This is the same place that I took my Glass Fusing classes and where I work on my ceramics. I'm so very lucky to have such a friendly resource close to me.

I'm still hand-building while my shoulder/neck heals and am really enjoying it. I've been making my own bisque stamps to decorate greenware (soft unfired clay) as in this photo of bracelet and pine needle basket pieces.

Several trays have come out of the glaze firing recently. This one shown is one of my favorites. I really don't have a lot of serving dishes on the boat and they are fun to make and decorate.

So, we're still in the marina here in Brunswick Georgia waiting for the cooler weather so we can begin the cosmetic projects for the boat. Of course all of the mechanical devices are working as Jonesy keeps up with those and always has. But the interior woodwork could use some polishing and the small amount of wood trim on the outside of the boat needs sanding and a coat of varnish. We DO MISS our $4 per hour help we had while in the Rio Dulce of Guatemala. But, life is good here in the USA too.


Sunday, August 09, 2015



The quarterly journal of creativity, UPPERCASE Magazine, included this photo and the following blurb from me in Issue #24. Whoo hoooo!

"POTLUCK SOCKS" As a habitual hand-knitted sock designer and knitter, I knit over 50 pairs of warm wool socks each year. Because I knit so many socks, I end up with a plethora of small balls of hand-dyed beauties, solid colours, and self-patterning wool yarns. Other sock knitters know that I also knit for the orphanages in Kazakhstan so they will also donate their own leftover balls to me. What a bonanza for a sock knitter! What do I do with these small balls? Knit Potluck Socks (aka "Monster") socks of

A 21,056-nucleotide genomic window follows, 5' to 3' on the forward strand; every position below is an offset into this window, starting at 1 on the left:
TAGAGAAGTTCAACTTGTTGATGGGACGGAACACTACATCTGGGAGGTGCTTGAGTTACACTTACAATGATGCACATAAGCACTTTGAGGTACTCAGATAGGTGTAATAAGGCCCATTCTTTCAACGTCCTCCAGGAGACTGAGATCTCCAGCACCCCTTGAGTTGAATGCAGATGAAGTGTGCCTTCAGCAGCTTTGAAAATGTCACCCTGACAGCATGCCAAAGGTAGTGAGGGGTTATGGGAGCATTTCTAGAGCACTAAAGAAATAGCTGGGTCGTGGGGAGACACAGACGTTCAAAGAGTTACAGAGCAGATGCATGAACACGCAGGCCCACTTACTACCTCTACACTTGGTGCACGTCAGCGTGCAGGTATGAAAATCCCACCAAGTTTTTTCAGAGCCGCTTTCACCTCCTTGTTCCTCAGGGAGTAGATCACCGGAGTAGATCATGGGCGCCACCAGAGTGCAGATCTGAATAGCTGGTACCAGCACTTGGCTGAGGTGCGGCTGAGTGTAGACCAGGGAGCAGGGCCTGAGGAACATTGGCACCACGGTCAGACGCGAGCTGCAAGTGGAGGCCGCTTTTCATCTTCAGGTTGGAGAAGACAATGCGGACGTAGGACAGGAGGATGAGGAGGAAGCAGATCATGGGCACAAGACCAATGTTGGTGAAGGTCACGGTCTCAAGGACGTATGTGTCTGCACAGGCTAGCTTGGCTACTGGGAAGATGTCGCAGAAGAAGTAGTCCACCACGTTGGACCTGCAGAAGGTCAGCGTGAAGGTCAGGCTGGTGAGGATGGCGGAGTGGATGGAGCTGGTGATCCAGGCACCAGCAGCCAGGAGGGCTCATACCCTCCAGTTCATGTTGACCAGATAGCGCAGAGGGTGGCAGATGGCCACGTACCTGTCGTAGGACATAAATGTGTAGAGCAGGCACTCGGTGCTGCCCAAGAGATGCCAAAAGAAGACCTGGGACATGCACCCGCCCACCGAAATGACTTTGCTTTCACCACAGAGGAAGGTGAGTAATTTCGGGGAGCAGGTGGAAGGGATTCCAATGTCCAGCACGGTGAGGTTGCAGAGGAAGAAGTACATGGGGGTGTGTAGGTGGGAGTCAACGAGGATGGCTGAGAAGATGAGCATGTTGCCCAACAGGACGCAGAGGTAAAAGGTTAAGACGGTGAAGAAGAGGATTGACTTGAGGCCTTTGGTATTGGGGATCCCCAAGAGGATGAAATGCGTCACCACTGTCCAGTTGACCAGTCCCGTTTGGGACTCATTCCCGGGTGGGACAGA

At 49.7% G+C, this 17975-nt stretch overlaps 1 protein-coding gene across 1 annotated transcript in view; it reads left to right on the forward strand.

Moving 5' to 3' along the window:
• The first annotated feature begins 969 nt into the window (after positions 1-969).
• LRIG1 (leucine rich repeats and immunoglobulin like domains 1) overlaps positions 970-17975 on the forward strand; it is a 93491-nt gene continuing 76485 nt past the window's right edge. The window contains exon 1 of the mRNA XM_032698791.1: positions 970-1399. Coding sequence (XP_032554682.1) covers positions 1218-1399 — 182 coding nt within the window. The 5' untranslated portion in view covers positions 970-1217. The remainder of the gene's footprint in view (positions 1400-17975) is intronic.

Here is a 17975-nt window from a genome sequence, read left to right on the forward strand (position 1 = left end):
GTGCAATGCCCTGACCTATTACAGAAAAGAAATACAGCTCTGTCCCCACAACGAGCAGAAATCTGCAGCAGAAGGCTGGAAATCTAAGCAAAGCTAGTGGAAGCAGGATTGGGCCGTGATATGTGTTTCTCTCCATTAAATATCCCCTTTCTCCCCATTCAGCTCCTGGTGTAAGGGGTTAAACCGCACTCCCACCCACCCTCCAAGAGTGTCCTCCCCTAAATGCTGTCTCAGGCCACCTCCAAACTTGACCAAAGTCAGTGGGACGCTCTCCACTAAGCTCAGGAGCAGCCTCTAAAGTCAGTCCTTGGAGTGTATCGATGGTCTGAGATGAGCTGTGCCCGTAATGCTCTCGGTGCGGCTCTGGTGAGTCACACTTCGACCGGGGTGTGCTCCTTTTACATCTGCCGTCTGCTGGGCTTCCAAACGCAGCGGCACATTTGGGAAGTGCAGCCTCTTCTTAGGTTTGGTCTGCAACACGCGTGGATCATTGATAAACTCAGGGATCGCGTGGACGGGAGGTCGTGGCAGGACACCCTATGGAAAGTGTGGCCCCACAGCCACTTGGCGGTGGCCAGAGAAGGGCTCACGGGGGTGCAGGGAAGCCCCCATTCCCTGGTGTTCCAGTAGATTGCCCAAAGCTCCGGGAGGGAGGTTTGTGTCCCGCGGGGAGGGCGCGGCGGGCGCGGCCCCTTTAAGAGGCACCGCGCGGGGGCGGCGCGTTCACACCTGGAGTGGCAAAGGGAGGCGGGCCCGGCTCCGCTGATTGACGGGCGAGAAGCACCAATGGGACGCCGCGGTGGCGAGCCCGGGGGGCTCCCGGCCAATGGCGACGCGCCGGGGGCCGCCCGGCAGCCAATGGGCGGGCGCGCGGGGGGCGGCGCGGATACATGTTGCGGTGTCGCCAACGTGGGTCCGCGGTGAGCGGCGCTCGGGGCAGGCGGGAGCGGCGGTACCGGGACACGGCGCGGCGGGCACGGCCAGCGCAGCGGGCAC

course! I choose colours to contrast with each other or to blend depending on my mood. Then I'll knit a pair of socks (usually matching the two socks, but sometimes totally mixing it up) using stripes, blocks of colour and lots of Fair Isle-type stranded colour work. What fun! In fact, my favourite way to knit socks is using these leftover balls to create unique pairs of socks. Not only are these socks using every bit of the yarn and are thus a frugal endeavour, they also keep a pair of feet warm during the bitter cold winters of Kazakhstan. What could be better?"

If you haven't yet seen an UPPERCASE Magazine and you are interested in the graphic arts, textile design, etc. I highly recommend a subscription. I savor every issue and they earn a spot in my permanent library onboard this boat where space is at a premium.